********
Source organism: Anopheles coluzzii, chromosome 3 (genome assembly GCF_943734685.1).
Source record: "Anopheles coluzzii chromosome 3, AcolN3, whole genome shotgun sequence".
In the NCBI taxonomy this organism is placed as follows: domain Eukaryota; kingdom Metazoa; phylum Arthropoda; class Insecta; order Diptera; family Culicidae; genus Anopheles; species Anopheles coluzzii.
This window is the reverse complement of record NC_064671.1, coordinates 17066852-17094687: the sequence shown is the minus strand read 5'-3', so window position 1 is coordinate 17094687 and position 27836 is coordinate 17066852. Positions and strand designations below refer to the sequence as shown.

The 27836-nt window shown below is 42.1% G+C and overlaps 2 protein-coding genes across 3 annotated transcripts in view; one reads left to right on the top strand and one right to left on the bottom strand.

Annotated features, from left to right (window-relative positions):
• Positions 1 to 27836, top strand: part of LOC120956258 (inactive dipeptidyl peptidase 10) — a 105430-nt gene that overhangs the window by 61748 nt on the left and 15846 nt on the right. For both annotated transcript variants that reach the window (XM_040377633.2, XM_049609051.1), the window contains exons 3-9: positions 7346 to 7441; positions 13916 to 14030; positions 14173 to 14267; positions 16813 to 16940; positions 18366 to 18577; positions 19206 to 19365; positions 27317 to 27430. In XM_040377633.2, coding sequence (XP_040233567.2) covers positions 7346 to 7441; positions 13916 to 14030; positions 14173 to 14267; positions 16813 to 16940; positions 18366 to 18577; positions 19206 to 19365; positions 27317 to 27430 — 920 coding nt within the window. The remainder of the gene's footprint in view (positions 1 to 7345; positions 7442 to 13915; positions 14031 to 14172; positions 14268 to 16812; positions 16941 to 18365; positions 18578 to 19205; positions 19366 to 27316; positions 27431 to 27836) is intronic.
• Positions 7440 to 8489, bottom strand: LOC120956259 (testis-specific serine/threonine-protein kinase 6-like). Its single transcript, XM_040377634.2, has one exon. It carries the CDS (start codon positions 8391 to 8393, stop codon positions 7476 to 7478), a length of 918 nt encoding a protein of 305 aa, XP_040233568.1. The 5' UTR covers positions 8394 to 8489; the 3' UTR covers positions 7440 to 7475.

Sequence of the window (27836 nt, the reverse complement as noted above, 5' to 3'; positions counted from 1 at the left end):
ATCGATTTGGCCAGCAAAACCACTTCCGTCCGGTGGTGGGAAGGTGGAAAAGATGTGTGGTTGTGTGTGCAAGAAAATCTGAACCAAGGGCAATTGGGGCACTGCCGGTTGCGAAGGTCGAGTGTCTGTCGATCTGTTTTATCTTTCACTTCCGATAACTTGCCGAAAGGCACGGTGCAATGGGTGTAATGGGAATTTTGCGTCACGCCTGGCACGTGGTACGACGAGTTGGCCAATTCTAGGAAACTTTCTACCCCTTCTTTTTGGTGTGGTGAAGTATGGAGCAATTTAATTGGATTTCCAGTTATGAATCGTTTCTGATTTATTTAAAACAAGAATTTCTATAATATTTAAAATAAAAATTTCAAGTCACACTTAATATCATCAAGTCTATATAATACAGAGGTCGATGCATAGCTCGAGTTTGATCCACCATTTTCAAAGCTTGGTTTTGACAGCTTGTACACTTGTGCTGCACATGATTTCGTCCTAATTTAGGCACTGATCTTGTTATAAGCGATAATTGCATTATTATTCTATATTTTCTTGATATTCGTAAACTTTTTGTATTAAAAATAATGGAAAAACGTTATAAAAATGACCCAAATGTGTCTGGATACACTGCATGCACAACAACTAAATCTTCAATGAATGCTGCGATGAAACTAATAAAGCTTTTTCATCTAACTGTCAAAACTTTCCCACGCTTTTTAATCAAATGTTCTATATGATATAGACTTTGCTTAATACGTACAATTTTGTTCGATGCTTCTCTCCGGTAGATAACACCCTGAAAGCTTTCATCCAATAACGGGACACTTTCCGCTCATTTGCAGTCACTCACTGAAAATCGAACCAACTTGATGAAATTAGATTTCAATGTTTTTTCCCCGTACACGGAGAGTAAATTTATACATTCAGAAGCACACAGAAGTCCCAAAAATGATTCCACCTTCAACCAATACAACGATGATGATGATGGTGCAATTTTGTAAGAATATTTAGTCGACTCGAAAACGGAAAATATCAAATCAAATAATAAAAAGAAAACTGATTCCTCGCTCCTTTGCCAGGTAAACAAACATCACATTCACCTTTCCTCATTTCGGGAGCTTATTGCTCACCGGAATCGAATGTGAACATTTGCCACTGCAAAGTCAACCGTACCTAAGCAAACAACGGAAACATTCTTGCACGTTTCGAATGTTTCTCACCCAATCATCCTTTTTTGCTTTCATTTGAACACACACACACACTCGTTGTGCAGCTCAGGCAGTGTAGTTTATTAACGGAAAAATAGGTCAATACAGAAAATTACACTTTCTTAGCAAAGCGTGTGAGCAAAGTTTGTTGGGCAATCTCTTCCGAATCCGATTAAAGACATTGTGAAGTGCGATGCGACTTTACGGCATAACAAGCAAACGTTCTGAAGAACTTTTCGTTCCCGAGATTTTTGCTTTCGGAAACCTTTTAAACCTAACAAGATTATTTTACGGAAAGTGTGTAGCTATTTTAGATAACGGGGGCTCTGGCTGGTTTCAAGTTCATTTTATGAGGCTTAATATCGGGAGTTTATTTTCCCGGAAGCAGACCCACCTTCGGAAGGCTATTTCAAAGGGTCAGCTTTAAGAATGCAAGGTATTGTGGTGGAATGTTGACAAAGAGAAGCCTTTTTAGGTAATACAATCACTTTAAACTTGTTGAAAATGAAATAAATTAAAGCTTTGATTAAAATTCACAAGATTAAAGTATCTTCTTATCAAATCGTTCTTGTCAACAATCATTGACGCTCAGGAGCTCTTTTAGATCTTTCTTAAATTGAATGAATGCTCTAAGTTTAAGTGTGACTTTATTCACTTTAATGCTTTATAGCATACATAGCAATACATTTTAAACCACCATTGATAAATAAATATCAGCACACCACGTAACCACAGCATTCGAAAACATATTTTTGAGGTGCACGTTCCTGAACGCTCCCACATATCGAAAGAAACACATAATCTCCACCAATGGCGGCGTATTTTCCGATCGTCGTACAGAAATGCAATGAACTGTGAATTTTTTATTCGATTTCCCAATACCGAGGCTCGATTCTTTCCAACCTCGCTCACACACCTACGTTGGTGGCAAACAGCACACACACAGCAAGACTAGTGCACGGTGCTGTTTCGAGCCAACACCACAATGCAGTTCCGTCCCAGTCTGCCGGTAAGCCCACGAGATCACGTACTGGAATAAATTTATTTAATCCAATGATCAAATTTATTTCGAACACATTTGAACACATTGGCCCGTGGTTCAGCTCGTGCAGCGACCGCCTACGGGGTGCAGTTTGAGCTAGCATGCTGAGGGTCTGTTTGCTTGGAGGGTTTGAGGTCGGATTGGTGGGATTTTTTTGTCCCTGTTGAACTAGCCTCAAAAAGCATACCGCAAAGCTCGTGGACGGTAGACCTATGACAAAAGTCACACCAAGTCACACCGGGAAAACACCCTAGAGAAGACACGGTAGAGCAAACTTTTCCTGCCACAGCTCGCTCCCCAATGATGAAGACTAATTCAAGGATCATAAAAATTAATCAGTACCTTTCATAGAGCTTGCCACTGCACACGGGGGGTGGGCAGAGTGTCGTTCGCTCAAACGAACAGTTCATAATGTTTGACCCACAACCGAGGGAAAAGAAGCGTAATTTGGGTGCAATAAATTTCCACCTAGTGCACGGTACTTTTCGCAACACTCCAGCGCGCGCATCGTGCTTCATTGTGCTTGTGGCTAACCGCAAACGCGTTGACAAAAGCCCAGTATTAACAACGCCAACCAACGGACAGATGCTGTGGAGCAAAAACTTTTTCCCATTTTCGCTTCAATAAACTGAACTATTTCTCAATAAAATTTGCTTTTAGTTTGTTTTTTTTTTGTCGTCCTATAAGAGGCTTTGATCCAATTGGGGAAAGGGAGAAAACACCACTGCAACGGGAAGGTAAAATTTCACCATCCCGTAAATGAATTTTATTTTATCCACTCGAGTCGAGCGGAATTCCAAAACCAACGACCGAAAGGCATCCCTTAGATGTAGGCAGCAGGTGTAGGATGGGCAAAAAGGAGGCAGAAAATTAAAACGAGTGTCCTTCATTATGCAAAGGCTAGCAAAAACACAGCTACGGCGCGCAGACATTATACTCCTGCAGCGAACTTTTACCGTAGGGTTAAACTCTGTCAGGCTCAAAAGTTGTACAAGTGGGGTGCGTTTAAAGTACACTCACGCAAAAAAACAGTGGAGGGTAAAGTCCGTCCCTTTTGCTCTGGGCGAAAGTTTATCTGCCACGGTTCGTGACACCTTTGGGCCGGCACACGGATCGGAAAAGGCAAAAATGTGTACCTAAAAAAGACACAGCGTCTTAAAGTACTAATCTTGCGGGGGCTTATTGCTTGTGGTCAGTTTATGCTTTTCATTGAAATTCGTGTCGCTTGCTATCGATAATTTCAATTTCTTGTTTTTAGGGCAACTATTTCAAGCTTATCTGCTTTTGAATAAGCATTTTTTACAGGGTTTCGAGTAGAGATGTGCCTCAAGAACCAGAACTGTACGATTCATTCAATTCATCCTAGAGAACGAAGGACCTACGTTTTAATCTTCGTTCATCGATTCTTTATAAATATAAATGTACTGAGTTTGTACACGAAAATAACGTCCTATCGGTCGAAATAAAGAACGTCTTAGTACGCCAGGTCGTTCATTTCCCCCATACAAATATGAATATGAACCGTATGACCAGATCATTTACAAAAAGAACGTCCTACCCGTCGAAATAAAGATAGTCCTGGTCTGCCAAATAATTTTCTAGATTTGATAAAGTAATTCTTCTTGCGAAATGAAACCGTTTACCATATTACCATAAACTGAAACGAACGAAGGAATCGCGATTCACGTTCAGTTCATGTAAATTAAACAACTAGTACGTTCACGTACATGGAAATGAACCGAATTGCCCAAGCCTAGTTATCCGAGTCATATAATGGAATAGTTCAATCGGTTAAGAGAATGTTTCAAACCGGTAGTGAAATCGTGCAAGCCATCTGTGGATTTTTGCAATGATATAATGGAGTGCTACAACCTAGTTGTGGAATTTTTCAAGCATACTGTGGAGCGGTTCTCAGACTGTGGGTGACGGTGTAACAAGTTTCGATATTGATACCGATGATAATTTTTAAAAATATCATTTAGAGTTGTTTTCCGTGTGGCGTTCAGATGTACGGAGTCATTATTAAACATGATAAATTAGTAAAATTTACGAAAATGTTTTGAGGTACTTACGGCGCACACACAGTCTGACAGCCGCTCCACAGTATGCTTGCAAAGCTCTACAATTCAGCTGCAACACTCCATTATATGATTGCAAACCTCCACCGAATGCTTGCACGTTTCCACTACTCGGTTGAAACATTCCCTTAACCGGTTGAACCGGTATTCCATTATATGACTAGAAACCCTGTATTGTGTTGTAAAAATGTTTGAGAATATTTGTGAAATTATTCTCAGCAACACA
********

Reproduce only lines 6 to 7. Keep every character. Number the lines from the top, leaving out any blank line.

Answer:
Annotated features, from left to right (window-relative positions):
• Positions 1 to 27836, top strand: part of LOC120956258 (inactive dipeptidyl peptidase 10) — a 105430-nt gene that overhangs the window by 61748 nt on the left and 15846 nt on the right. For both annotated transcript variants that reach the window (XM_040377633.2, XM_049609051.1), the window contains exons 3-9: positions 7346 to 7441; positions 13916 to 14030; positions 14173 to 14267; positions 16813 to 16940; positions 18366 to 18577; positions 19206 to 19365; positions 27317 to 27430. In XM_040377633.2, coding sequence (XP_040233567.2) covers positions 7346 to 7441; positions 13916 to 14030; positions 14173 to 14267; positions 16813 to 16940; positions 18366 to 18577; positions 19206 to 19365; positions 27317 to 27430 — 920 coding nt within the window. The remainder of the gene's footprint in view (positions 1 to 7345; positions 7442 to 13915; positions 14031 to 14172; positions 14268 to 16812; positions 16941 to 18365; positions 18578 to 19205; positions 19366 to 27316; positions 27431 to 27836) is intronic.